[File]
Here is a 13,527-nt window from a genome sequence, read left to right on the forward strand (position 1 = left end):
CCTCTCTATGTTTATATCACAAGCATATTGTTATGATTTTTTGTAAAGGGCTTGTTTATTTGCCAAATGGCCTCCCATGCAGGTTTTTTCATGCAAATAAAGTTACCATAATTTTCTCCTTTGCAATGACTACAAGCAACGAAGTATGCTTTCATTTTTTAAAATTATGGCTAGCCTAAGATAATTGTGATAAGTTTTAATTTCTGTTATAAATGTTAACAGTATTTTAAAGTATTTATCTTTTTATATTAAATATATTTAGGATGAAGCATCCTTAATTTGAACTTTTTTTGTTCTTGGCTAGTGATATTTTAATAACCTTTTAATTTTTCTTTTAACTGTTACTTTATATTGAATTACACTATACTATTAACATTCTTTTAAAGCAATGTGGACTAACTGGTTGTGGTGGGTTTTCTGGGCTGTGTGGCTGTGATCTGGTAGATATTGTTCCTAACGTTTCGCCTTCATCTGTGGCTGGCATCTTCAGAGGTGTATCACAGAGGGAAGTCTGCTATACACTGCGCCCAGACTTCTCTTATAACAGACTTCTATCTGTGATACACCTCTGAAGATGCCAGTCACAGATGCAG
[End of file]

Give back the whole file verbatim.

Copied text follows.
Here is a 13,527-nt window from a genome sequence, read left to right on the forward strand (position 1 = left end):
CCTCTCTATGTTTATATCACAAGCATATTGTTATGATTTTTTGTAAAGGGCTTGTTTATTTGCCAAATGGCCTCCCATGCAGGTTTTTTCATGCAAATAAAGTTACCATAATTTTCTCCTTTGCAATGACTACAAGCAACGAAGTATGCTTTCATTTTTTAAAATTATGGCTAGCCTAAGATAATTGTGATAAGTTTTAATTTCTGTTATAAATGTTAACAGTATTTTAAAGTATTTATCTTTTTATATTAAATATATTTAGGATGAAGCATCCTTAATTTGAACTTTTTTTGTTCTTGGCTAGTGATATTTTAATAACCTTTTAATTTTTCTTTTAACTGTTACTTTATATTGAATTACACTATACTATTAACATTCTTTTAAAGCAATGTGGACTAACTGGTTGTGGTGGGTTTTCTGGGCTGTGTGGCTGTGATCTGGTAGATATTGTTCCTAACGTTTCGCCTTCATCTGTGGCTGGCATCTTCAGAGGTGTATCACAGAGGGAAGTCTGCTATACACTGCGCCCAGACTTCTCTTATAACAGACTTCTATCTGTGATACACCTCTGAAGATGCCAGTCACAGATGCAG